Thursday, January 31, 2008
Serene Assir, The Electronic Intifada, 31 January 2008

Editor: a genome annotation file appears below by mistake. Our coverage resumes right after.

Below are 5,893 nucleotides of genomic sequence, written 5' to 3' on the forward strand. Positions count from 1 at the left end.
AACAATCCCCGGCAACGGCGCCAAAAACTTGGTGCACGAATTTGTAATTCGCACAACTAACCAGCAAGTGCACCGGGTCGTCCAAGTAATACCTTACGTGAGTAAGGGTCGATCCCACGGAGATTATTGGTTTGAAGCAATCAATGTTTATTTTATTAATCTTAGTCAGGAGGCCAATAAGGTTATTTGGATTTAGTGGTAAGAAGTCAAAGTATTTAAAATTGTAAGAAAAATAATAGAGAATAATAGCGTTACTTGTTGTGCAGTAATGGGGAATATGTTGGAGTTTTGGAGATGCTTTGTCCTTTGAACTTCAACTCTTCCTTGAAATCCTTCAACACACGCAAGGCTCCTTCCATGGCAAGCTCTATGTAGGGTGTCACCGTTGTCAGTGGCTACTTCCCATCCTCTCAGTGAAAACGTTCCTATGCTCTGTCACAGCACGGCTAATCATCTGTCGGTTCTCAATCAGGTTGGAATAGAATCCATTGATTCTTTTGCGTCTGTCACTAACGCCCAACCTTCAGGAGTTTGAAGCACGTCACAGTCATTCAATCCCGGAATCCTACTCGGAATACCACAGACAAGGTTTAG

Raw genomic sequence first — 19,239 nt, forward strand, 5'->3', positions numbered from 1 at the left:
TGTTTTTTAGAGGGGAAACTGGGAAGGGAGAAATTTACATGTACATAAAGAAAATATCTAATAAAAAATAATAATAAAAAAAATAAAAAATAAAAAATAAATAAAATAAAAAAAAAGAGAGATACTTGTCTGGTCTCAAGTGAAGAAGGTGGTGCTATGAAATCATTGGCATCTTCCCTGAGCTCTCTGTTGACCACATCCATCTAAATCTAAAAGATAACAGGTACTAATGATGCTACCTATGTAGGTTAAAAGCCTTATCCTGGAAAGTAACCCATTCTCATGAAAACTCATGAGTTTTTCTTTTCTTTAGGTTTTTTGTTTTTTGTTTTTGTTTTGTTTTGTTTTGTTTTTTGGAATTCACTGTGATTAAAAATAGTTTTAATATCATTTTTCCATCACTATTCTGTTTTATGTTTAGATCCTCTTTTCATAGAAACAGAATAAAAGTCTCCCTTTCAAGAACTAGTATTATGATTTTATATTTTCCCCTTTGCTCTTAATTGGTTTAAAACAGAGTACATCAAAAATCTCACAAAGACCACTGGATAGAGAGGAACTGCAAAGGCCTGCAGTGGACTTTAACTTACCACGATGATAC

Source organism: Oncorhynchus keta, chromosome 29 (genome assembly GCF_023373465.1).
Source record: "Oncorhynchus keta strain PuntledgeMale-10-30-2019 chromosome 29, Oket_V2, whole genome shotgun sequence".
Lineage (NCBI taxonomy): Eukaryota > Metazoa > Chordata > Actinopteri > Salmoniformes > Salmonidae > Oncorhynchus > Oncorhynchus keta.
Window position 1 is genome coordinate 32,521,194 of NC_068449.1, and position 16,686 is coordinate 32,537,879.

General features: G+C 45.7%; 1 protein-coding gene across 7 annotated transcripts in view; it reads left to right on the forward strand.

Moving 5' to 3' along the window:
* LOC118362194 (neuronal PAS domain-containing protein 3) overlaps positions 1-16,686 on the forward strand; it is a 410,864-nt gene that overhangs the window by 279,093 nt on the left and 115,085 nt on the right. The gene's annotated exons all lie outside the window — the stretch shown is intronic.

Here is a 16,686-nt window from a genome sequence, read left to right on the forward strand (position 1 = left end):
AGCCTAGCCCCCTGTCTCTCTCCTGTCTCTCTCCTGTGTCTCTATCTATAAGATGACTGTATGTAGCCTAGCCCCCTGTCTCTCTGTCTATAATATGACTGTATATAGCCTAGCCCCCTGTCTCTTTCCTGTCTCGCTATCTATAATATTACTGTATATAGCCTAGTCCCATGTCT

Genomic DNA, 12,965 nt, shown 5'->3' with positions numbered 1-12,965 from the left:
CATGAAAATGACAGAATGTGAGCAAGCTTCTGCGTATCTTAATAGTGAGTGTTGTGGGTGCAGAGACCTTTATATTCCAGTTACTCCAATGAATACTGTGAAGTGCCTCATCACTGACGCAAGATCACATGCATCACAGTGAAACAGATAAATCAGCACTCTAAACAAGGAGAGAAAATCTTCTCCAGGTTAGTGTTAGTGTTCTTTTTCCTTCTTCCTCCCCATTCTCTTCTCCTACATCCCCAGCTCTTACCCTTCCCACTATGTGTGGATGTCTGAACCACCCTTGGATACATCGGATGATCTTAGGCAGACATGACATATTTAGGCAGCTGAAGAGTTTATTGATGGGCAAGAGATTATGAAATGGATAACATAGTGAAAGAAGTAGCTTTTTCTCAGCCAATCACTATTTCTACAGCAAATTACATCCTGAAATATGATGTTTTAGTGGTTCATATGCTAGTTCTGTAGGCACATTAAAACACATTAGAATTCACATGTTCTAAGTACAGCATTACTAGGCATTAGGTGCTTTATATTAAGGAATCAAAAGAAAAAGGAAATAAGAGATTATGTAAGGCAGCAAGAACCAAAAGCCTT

"......Now given that Cairo has already turned down Hamas overtures to take control of the border, and that Hamas has rejected proposals for an international presence at Rafah, and granted that Cairo's relations with Washington have long been unequal to the effect that it is safe to say that the present regime survives because it is supported by the world's only superpower, it remains to be seen just where the unfolding crisis will lead. There is no doubt that the short-term economic advantage of maintaining ties with Washington over developing a longer-term strategy involving the Palestinian people, who are determined to emerge victorious over occupation, appears more beneficial to Cairo. However, what is clear is that, as is the case every minute of every day within Egyptian jurisdiction ever since the signing of the Camp David Peace Treaty in 1978, there is a fundamental discord between what the vast majority of the people of Egypt really want, and what power has imposed on them. Given the reality of power distribution in the Arab world, it is not yet the time to imagine that the crisis will lead to an immediate settlement that will aptly meet the requirements of the people of Gaza. But what the surprise disruption of the siege, involving the instantaneous, physical realization of what has been the dream of millions of human beings the world over for hundreds of years -- namely the downfall of borders and the victory of the people over brutality and oppression -- indicates, is that it is necessary to think beyond the limits of the mundane. This was a lesson learned not only by the Gazans, but also no doubt by hundreds of thousands of Arabs who watched in awe at the spontaneous creativity of their brothers and sisters, the Palestinians."